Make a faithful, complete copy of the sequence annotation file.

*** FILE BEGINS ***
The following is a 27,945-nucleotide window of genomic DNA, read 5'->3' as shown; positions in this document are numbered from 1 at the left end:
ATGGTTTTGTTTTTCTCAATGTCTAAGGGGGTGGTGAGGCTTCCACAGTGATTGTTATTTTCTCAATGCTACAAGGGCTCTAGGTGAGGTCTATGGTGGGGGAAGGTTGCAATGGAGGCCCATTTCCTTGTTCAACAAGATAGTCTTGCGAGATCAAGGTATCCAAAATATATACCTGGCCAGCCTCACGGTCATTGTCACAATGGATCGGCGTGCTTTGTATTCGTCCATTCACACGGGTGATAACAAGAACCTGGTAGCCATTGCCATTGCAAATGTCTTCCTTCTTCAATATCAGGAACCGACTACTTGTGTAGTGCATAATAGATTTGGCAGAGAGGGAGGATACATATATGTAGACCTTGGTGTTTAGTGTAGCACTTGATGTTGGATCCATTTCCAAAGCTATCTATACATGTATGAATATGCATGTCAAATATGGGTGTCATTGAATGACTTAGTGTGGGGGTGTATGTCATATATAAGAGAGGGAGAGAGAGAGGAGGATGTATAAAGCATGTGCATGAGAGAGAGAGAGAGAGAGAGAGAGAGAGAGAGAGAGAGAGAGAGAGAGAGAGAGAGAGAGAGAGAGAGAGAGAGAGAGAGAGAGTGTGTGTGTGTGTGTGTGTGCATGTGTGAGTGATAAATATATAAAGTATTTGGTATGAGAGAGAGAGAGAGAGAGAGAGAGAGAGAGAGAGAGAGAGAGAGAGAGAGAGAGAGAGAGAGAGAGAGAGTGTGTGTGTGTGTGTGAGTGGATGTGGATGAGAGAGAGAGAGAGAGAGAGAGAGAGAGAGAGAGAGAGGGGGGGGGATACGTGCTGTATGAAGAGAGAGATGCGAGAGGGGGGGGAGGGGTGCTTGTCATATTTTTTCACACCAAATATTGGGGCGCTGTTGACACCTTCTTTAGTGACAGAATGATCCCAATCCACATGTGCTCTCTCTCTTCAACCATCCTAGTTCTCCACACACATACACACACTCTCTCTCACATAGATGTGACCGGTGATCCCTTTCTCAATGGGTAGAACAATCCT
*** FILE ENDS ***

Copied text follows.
The following is a 27,945-nucleotide window of genomic DNA, read 5'->3' as shown; positions in this document are numbered from 1 at the left end:
ATGGTTTTGTTTTTCTCAATGTCTAAGGGGGTGGTGAGGCTTCCACAGTGATTGTTATTTTCTCAATGCTACAAGGGCTCTAGGTGAGGTCTATGGTGGGGGAAGGTTGCAATGGAGGCCCATTTCCTTGTTCAACAAGATAGTCTTGCGAGATCAAGGTATCCAAAATATATACCTGGCCAGCCTCACGGTCATTGTCACAATGGATCGGCGTGCTTTGTATTCGTCCATTCACACGGGTGATAACAAGAACCTGGTAGCCATTGCCATTGCAAATGTCTTCCTTCTTCAATATCAGGAACCGACTACTTGTGTAGTGCATAATAGATTTGGCAGAGAGGGAGGATACATATATGTAGACCTTGGTGTTTAGTGTAGCACTTGATGTTGGATCCATTTCCAAAGCTATCTATACATGTATGAATATGCATGTCAAATATGGGTGTCATTGAATGACTTAGTGTGGGGGTGTATGTCATATATAAGAGAGGGAGAGAGAGAGGAGGATGTATAAAGCATGTGCATGAGAGAGAGAGAGAGAGAGAGAGAGAGAGAGAGAGAGAGAGAGAGAGAGAGAGAGAGAGAGAGAGAGAGAGAGAGAGAGAGAGAGTGTGTGTGTGTGTGTGTGTGCATGTGTGAGTGATAAATATATAAAGTATTTGGTATGAGAGAGAGAGAGAGAGAGAGAGAGAGAGAGAGAGAGAGAGAGAGAGAGAGAGAGAGAGAGAGAGAGAGAGTGTGTGTGTGTGTGTGAGTGGATGTGGATGAGAGAGAGAGAGAGAGAGAGAGAGAGAGAGAGAGAGAGGGGGGGGGATACGTGCTGTATGAAGAGAGAGATGCGAGAGGGGGGGGAGGGGTGCTTGTCATATTTTTTCACACCAAATATTGGGGCGCTGTTGACACCTTCTTTAGTGACAGAATGATCCCAATCCACATGTGCTCTCTCTCTTCAACCATCCTAGTTCTCCACACACATACACACACTCTCTCTCACATAGATGTGACCGGTGATCCCTTTCTCAATGGGTAGAACAATCCT